According to The Daily Telegraph, teacher’ records dating back 40 years have been handed over to police investigating claims staff at northern beaches high schools groomed and hunted students for sex. The Department of Education has confirmed it was ordered to hand over files from three schools to Strike Force Southwood by Education Minister Rob Stokes. The files are understood to show details such as disciplinary action and performance records, and include teaching staff at the former Cromer High School, where suspected killer and sports teacher Chris Dawson was engaged in a long-running affair with 16-year-old student Joanne Curtis. Strike Force Southwood was set up after former students claimed in The Australian newspaper’s podcast “The Teacher’s Pet” that a “pack” of teachers were having sex with Cromer High students in the 1980s. The investigation has since expanded to include former teachers from Beacon Hill High and Forest High.
Pope Defrocks Chilean Priest who Sexually Abused Minors
According to ABC News, Pope Francis has defrocked a Chilean priest who was a central character in the global sex abuse scandal rocking his papacy, invoking his “supreme” authority to stiffen an earlier sentence because of the “exceptional amount of damage” the priest’s crimes had caused. In a statement, the Vatican said Pope Francis had laicised 88-year-old Reverend Fernando Karadima, who was originally sanctioned in 2011 to live a lifetime of “penance and prayer” for having sexually abused minors in the upscale Santiago parish he ran. The Vatican said Pope Francis was doing so for “the good of the church”. The “penance and prayer” sanction has been the Vatican’s punishment of choice for elderly priests convicted of raping and molesting children. It has long been criticised by victims as too soft and essentially an all-expenses-paid retirement, and Karadima’s whistleblowers had pressed for it to be toughened. The Vatican cited no new evidence or crime that prompted Pope Francis to revisit the case and impose what clergy consider to be the equivalent of a death sentence.
Cameras on School Buses are an Option, says Canadian Privacy Commissioner
According to CBC News, the province’s Privacy Commissioner says the Newfoundland and Labrador English School District has the right to put cameras on school buses. The issue of cameras on buses came up last week when CBC News reported on allegations of sexual assault on a school bus in Western Newfoundland. A teenaged boy has been charged and faces three counts of sexual assault in relation to incidents involving two alleged victims. School board CEO Tony Stack has said cameras on buses would only be considered as a “last resort” due to privacy reasons. However, he cautioned that he is not advocating for such a change, because constant surveillance may do more harm than good, taking away children’s sense of independence. He also says there’s little evidence that video surveillance deters bad behaviour, noting cameras are more of a tool for capturing something that’s already occurred. He also questioned how effective one camera at the front of a bus would be.
Teachers Allegedly used Zip Ties to Restrain Young Students
According to News.com.au, two teachers in the US have resigned after allegations emerged that they were zip-tying children’s hands behind their backs as a form of punishment for acting out. Some of the students who were subjected to this disturbing punishment were just four years old. The allegations came to light after one of the parents of the students allegedly involved called Oak View Elementary in Georgia after their child made the shocking claim. The school reportedly sent out a letter informing parents of the allegations after they received a complaint about the incident. The letter said that the teachers involved had been suspended pending an investigation into the allegations. The two women resigned from their roles but the distraught mother said having them resign wasn’t enough.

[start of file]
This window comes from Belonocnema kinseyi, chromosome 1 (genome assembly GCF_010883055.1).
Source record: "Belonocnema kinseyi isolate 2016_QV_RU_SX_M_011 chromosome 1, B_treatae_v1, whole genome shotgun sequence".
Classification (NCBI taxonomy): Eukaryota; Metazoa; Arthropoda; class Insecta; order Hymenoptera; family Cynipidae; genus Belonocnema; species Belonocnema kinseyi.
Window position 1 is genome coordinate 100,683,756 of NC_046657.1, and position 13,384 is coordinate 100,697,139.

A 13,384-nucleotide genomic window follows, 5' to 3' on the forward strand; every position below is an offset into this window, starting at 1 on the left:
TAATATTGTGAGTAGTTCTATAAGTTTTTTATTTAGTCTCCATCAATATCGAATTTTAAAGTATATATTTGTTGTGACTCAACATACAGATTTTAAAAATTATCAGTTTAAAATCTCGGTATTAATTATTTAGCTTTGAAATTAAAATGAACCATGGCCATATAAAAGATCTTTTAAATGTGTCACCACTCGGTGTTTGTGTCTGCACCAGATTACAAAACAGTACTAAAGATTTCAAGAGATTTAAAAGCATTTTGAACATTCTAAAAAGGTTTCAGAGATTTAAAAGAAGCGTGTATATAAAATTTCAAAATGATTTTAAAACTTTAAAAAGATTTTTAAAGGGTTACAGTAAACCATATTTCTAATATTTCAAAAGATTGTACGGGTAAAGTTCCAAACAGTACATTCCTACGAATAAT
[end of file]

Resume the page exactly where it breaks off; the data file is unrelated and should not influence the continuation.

Ministry of Education moves in on West Auckland School after Entire Board Resigns
According to The NZ Herald, education authorities have stepped in to help a West Auckland primary school after its entire board of trustees walked out. The Ministry of Education has moved in on Matipo Primary School, in Te Atatū Peninsula, after the remaining three members of its board resigned late last week. All three members, including the chair, were elected parent representatives. They declined to comment. This also follows historical concerns of serious misconduct relating to financial matters at the school; which led to investigations being carried out by the Ministry, the Education Council and police.
An Untold Number of Indigenous Children Disappeared at a US Boarding School. Tribal Nations are Raising the Stakes in Search of Answers.
According to The Intercept, a coalition of Indigenous organisations — including the National Congress of American Indians, which represents 250 Indigenous nations, the International Indian Treaty Council, the Native American Rights Fund, and the National Native American Boarding School Healing Coalition — has turned to the United Nations to demand that the U.S. government “provide a full accounting of the children taken into government custody under the U.S. Indian Boarding School Policy whose fate and whereabouts remain unknown.” According to Andrea Carmen, the executive director of the International Indian Treaty Council, the U.S. government’s failure to account for missing Native American boarding school children is “an ongoing human rights violation under international law.” The organisations are currently assembling the U.N. submission, which will include testimony from tribes and individuals whose children were lost.